The real state of AIDS activism at Yale

To the Editor:

I was pleased to read the column by Sahm Adrangi ’03 on the importance of AIDS activism on campus (“Picking the right fight as a Yale activist,” 2/12). I second the call for more action against global AIDS at Yale, but Adrangi does not help when he ignores the successful efforts that have taken place here over the past two years.

Over that period, members of the Yale AIDS Network have participated in numerous campaigns to improve national and international responses to AIDS. We helped lobby Congress and President Bush to increase U.S. funding to treat and prevent AIDS around the world. The effort bore fruit in the recent State of the Union address, when President Bush pledged $15 billion for global AIDS over the next 5 years. That number was literally unthinkable before activists put it on the table — and many of those activists were university students, members of the Student Global AIDS Campaign and groups like YAN. More work remains to be done to ensure that the money is spent quickly and wisely — and we, along with the new Yale undergraduate organization AIDS Watch, will be working on this in the months to come.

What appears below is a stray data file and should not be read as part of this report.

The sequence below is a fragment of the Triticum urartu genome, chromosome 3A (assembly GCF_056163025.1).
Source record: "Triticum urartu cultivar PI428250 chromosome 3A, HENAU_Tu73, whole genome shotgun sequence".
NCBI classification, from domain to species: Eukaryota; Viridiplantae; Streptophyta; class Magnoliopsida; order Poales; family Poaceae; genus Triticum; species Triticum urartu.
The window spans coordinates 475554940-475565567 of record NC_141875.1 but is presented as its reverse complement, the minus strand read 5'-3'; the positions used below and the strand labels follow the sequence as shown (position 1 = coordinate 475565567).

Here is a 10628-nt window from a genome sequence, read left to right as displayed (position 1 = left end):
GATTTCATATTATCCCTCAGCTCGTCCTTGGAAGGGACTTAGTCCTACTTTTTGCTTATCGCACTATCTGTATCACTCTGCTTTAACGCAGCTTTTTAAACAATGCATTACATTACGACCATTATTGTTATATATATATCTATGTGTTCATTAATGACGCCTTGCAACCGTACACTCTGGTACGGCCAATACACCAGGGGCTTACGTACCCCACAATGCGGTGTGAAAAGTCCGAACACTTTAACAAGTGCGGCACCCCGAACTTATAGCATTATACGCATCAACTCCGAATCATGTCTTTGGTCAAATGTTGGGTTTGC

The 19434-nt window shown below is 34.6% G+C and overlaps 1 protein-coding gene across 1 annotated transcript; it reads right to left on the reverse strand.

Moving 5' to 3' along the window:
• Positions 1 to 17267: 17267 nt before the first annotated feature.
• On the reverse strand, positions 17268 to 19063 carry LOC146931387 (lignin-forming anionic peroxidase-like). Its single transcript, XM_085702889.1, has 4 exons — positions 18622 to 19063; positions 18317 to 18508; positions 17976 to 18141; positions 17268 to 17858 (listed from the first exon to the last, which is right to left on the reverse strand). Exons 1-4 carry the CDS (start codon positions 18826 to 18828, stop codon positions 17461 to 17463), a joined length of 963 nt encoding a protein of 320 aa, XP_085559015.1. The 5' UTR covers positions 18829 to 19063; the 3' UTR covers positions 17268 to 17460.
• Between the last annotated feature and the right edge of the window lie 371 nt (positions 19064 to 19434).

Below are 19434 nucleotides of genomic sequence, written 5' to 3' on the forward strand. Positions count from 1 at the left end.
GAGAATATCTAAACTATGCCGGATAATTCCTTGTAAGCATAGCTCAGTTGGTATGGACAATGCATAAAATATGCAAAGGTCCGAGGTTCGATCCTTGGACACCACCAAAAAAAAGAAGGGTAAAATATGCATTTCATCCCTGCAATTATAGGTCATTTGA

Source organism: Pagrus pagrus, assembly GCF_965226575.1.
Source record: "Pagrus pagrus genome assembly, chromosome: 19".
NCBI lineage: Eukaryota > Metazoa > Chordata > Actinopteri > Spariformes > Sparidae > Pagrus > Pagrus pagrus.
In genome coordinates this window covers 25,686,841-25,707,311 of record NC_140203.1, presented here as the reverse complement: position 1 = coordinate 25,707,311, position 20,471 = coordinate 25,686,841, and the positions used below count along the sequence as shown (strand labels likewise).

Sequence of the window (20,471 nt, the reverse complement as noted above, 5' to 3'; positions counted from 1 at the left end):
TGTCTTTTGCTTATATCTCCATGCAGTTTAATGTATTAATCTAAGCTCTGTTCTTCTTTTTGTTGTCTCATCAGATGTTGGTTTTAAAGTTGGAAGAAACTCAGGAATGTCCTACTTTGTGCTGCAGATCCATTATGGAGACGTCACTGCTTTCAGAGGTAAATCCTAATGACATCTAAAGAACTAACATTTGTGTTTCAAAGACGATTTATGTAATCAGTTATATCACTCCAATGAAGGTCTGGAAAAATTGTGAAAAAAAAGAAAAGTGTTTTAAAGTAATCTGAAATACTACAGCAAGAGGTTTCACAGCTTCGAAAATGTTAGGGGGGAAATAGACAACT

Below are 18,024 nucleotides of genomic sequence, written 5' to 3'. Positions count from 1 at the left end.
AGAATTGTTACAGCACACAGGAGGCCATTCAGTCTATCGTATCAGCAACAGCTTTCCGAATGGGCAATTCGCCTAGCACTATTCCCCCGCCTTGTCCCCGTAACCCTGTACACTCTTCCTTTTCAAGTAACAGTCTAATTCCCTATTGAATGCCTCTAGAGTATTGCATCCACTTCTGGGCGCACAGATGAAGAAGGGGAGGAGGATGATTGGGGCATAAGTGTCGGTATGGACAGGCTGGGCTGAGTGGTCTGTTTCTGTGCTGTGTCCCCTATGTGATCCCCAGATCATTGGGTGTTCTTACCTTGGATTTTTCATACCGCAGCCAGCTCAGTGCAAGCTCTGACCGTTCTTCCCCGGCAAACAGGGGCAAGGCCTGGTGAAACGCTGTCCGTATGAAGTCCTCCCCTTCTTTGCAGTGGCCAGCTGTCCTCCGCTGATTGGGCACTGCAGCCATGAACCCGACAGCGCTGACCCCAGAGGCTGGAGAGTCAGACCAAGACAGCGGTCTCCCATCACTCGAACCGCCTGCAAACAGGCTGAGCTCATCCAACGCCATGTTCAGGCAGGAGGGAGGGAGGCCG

We are also working to ensure that the lessons of Yale’s AIDS drug that Adrangi mentions are institutionalized, so that universities consider public health in developing countries when making their patenting and licensing decisions.

Finally, we are concerned about the activities of Yale’s new partner, Pfizer, in blocking access to generic medications around the world and are considering means to encourage the company to change its stance. Anyone who wishes to join us in any of these activities should come to our meetings Monday nights at 9 p.m. in Dwight Hall.

Amy Kapczynski LAW ’03

February 19, 2003

The writer is a member of the Yale AIDS Network.

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